Everybody needs to eat. Managing that task at a medical facility requires a unique blend of healthcare administration and business sense. Food services directors have to manage the supply chains, storage, delivery, and scheduling logistics that keep employees, patients, and visitors fed. Keeping in mind the unique safety and equipment requirements of a medical setting, they can design budgets and processes that best fit a facility’s needs. Food services directors will often have an MHA or an MBA, and in some cases both.
Food services directors in the healthcare industry can expect to make $108,652 a year, according to data from Salary.com.
Health Insurance Operations Director
The matter of payment is much more complicated in medical facilities than it is in the business world. Insurance rates, reimbursement plans, anti-fraud measures, and full-on investigations make for a lot of moving parts. A health insurance operations director is in charge of managing an entire array of vendors, service areas, and accounts. They will often have an MBA or MHA, which equips them with a robust financial and organizational skill set.
Salary.com (2020) data shows that these professionals can make $142,939 on average in the United States.
Nursing Home Director
Nursing home directors are responsible for overseeing all operations of a nursing home. This often includes communication and community organization as well as marketing and staff management. Nursing home directors not only see to the efficient and compassionate operations of a nursing home facility, but also manage processes that include family involvement, community outreach, and integrated policy. Nursing home directors are typically registered nurses and often have an MHA.
Salary varies widely for nursing home directors. Salary.com notes that nursing home directors in hospitals can earn a median salary of $113,877. However, Payscale data shows that nursing home directors and long-term care nursing directors earn on average $79,000 and $84,000, respectively. Variations are in large part due to the type of facility of these employers and their location. According to Payscale, the highest salaries for these professionals are in Houston, Fort Worth, and Austin, Texas, as well as Chicago and Seattle, where workers earn around $108,000.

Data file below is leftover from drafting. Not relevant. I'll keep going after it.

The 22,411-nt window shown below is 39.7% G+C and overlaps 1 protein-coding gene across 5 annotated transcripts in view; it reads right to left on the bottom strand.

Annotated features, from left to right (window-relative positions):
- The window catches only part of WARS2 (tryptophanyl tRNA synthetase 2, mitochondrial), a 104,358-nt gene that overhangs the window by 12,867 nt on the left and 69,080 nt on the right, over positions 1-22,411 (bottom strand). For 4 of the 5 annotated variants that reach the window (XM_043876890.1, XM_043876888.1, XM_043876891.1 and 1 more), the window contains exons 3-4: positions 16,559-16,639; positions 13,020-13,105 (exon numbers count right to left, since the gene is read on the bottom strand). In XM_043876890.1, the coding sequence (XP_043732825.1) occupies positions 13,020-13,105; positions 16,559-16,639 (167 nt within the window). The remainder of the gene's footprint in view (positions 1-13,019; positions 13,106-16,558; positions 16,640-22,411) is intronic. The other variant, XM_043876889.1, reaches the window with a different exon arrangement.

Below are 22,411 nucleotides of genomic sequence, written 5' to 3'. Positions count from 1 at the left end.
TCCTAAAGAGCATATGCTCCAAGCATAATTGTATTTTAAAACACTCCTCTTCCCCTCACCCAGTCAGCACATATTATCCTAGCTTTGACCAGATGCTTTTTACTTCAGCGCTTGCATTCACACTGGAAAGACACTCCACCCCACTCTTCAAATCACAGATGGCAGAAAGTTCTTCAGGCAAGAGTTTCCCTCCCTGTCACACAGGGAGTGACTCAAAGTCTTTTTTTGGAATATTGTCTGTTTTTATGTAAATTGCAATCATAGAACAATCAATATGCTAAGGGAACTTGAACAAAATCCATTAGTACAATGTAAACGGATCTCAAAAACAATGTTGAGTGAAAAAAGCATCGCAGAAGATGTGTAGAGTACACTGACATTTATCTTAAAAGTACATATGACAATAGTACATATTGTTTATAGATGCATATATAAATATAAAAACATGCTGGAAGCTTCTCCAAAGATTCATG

The pharmacy department of a medical facility requires strict oversight and strong leadership. Pharmacy directors not only operationalize this department for efficiency and safety, but also coordinate with other branches of the medical facility to ensure regulatory compliance, effective drug therapies, and a zero-tolerance attitude toward error. Pharmacy directors are, at the very least, registered pharmacists (RPh), and many will have a higher degree (PharmD). Due to their responsibility of the department’s professional and administrative components, many pharmacy directors also have an MBA or MHA.
Payscale reports that pharmacy directors can make $145,072 a year on average and up to $177,000. What’s more, pharmacy directors tend to have additional income from bonuses and profit sharing. In exceptional cases, they can make up to $27,000 in bonuses and $14,000 from profit sharing.
Private Practice Director
A private practice director is in charge of clinical and administrative operations for one or more private physician sites. While they work on a much smaller scale than a hospital CEO, they have similar responsibilities. They are responsible for coordinating between separate facilities, offices, and departments that are spread out geographically. They often hold an MHA, MBA, or both so that they can run the practice as an efficient business.
According to Salary.com, the median annual salary for a physician practice operations director in the U.S. is $137,405. Wages range between $91,842 and $210,540 according to a variety of factors, including geographic location, academic and professional experience, and the size of the employer.
Senior Electronic Health Record Director
Electronic health records (EHR) are a beast of their own. Often working either in a senior role or reporting to a CIO, a senior EHR director may design, implement, or manage a medical facility’s electronic health record system. They coordinate updates, maintenance, and training for EHR utilization. Senior EHR directors not only have a graduate-level degree, but they also have a specialization or fluency in IT and a certification in the format of EHR with which they work.
Due to the high qualifications needed for this career path, senior EHR directors make $122,917 a year on average, with a lower salary of $110,552 and a higher salary of $146,854, depending on geographic location and employer size, according to Salary.com.